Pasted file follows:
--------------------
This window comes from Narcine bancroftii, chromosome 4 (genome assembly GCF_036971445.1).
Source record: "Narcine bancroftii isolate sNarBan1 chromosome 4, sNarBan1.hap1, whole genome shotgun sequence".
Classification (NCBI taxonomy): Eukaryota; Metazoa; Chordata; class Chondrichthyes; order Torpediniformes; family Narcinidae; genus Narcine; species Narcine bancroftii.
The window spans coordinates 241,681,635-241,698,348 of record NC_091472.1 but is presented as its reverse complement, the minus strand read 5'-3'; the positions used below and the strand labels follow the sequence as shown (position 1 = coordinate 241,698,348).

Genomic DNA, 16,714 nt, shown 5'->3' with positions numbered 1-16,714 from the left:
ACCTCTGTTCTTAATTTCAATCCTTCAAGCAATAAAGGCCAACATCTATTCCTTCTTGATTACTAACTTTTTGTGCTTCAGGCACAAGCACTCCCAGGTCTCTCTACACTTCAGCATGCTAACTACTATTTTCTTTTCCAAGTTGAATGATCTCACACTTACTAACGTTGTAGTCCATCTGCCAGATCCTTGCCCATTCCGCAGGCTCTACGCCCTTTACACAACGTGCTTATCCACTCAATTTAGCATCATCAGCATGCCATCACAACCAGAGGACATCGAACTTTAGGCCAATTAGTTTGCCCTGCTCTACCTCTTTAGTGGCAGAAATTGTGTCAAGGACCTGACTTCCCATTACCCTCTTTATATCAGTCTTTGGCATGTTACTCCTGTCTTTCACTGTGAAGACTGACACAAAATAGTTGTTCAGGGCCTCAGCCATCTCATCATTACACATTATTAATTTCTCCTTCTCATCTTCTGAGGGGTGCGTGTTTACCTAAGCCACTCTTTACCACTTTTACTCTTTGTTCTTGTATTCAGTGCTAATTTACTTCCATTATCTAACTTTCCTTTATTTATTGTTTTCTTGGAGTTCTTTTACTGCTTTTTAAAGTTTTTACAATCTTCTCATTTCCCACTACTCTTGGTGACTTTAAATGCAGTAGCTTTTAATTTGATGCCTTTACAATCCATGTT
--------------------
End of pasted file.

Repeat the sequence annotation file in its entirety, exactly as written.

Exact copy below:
This window comes from Narcine bancroftii, chromosome 4 (genome assembly GCF_036971445.1).
Source record: "Narcine bancroftii isolate sNarBan1 chromosome 4, sNarBan1.hap1, whole genome shotgun sequence".
Classification (NCBI taxonomy): Eukaryota; Metazoa; Chordata; class Chondrichthyes; order Torpediniformes; family Narcinidae; genus Narcine; species Narcine bancroftii.
The window spans coordinates 241,681,635-241,698,348 of record NC_091472.1 but is presented as its reverse complement, the minus strand read 5'-3'; the positions used below and the strand labels follow the sequence as shown (position 1 = coordinate 241,698,348).

Genomic DNA, 16,714 nt, shown 5'->3' with positions numbered 1-16,714 from the left:
ACCTCTGTTCTTAATTTCAATCCTTCAAGCAATAAAGGCCAACATCTATTCCTTCTTGATTACTAACTTTTTGTGCTTCAGGCACAAGCACTCCCAGGTCTCTCTACACTTCAGCATGCTAACTACTATTTTCTTTTCCAAGTTGAATGATCTCACACTTACTAACGTTGTAGTCCATCTGCCAGATCCTTGCCCATTCCGCAGGCTCTACGCCCTTTACACAACGTGCTTATCCACTCAATTTAGCATCATCAGCATGCCATCACAACCAGAGGACATCGAACTTTAGGCCAATTAGTTTGCCCTGCTCTACCTCTTTAGTGGCAGAAATTGTGTCAAGGACCTGACTTCCCATTACCCTCTTTATATCAGTCTTTGGCATGTTACTCCTGTCTTTCACTGTGAAGACTGACACAAAATAGTTGTTCAGGGCCTCAGCCATCTCATCATTACACATTATTAATTTCTCCTTCTCATCTTCTGAGGGGTGCGTGTTTACCTAAGCCACTCTTTACCACTTTTACTCTTTGTTCTTGTATTCAGTGCTAATTTACTTCCATTATCTAACTTTCCTTTATTTATTGTTTTCTTGGAGTTCTTTTACTGCTTTTTAAAGTTTTTACAATCTTCTCATTTCCCACTACTCTTGGTGACTTTAAATGCAGTAGCTTTTAATTTGATGCCTTTACAATCCATGTT